Fraction Flags

Understand addition and subtraction of fractions as joining and separating parts referring to the same whole.

Context: This will be for identifying fractions as part of a whole. This can be used as a low-stakes assessment or a fun review.

Goal: The goal of this assignment is to provide another visual example that demonstrates that fractions are part of a whole. Students should be able to create their own fractions out of a whole in a fun and creative way!

Grade: 4

Hello amazing fifth graders! Today we are going to review what we know about fractions by creating fraction flags on Google Draw. You are going to get to be creative and develop your own, beautiful flag using different rectangles and triangles. Here is my flag for an example!

Next, you are going to go through and find the fraction amount for each color in the flag! Simplify the fraction down to its simplest form. For example, mine would be 1/8 green, 1/2 pink, and so on. Write in your answers with a text box over each color to explain your work. We will print out these flags and put them in our room! Feel free to get as detailed as you would like.

Let this flag represent you and you personality! Have fun with it!

You got this!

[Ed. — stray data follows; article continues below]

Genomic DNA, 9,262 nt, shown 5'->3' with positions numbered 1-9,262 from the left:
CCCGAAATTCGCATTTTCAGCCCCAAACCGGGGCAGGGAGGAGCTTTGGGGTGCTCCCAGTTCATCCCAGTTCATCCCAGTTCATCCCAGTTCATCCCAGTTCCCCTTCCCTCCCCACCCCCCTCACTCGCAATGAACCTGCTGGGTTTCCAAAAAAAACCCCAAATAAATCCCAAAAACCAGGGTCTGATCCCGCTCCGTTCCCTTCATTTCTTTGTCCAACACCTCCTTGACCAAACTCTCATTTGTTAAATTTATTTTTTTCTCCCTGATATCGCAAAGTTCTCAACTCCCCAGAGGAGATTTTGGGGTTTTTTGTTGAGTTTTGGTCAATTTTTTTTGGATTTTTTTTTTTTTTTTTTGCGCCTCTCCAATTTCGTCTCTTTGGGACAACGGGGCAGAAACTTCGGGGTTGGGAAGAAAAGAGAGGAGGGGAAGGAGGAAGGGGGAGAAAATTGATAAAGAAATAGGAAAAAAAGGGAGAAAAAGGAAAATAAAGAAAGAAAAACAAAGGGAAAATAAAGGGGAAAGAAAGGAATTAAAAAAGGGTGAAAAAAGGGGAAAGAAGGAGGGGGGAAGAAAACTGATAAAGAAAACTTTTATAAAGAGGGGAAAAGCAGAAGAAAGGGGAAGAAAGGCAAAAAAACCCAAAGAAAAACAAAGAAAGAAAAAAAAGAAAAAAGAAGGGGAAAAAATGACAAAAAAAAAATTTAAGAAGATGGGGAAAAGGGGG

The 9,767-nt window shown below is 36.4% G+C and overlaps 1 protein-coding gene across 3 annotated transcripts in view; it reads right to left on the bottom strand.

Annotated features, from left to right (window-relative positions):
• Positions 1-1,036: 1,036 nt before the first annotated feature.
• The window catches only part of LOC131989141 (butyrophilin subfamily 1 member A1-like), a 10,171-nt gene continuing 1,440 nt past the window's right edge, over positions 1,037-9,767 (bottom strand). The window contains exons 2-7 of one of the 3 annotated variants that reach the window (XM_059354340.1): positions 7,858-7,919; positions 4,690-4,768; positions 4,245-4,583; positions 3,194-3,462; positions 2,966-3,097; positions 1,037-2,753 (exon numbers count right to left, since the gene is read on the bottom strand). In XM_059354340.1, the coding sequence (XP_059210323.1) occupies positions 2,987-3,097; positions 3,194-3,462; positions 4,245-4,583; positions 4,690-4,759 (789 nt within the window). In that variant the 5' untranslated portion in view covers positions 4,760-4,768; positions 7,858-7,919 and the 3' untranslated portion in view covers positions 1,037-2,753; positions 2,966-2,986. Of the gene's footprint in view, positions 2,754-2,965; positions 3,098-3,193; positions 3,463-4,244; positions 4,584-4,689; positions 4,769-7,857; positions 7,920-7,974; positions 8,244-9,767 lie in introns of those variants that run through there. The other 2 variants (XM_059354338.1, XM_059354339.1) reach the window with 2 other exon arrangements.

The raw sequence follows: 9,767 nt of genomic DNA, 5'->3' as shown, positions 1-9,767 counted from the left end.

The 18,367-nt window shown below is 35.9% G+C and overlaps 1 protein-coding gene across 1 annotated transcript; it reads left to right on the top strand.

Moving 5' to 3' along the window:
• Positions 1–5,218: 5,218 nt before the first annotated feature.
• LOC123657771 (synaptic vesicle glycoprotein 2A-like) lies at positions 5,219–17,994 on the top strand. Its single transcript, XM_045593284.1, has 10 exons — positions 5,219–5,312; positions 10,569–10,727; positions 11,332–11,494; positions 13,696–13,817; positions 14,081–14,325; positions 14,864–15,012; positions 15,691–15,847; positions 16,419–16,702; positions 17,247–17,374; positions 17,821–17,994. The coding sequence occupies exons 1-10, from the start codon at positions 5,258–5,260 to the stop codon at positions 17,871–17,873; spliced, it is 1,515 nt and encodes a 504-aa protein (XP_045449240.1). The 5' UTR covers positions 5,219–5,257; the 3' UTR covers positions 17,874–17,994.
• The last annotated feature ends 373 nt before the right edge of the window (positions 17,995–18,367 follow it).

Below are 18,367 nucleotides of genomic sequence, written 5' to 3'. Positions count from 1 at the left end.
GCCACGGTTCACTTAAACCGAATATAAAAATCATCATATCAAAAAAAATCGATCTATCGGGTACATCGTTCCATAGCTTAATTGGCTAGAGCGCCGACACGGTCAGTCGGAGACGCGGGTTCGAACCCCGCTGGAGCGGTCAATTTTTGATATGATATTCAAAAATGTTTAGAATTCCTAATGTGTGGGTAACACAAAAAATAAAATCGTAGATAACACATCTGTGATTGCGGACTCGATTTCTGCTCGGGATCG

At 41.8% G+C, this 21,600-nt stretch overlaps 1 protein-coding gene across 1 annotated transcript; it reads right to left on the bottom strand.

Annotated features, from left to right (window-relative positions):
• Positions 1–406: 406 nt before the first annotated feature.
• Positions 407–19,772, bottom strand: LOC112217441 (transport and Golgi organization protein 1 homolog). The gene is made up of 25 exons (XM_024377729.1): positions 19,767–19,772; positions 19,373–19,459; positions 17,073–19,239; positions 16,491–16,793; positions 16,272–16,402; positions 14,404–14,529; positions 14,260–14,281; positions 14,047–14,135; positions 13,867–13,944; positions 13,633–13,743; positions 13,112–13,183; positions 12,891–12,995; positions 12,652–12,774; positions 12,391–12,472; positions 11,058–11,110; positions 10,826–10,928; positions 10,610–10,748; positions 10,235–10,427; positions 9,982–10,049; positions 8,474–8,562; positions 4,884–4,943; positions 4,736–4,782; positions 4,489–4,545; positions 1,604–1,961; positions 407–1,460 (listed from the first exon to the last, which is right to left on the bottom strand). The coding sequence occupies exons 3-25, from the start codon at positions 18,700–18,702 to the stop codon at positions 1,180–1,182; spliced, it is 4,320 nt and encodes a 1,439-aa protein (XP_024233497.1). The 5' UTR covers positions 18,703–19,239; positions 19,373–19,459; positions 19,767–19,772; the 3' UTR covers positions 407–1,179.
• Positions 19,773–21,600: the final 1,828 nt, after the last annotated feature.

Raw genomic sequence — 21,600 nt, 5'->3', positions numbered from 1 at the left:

3 Replies to “Fraction Flags”

  1. Kate! What a fun way to combine creative practice with math! I like that students get to create their own art while reviewing what they know about fractions. It would be really fun if you could hang them around the class when students are finished as class art.

  2. Kate, great job! I agree with Marlee, students will get the chance to be both creative and focused on learning fractions. I also like how this activity allows students to see ways to display fractions that are different from what they’d see in the average fraction practice problems. For example, in the fraction flag you made, the pink parts were half of the flag, but they were split up and on opposing sides of it instead of being connected as one part.

  3. Kate, A very cool idea – merging art and math. Should result in student engagement. I was wondering if you might also allow students to re-arrange the flag sections to visualize the fractions in larger blocks. Might add a reinforcement to understanding. Might be fun to add in some real flags that lent themselves to this fraction analysis. Overall a great idea for using Google Drawings

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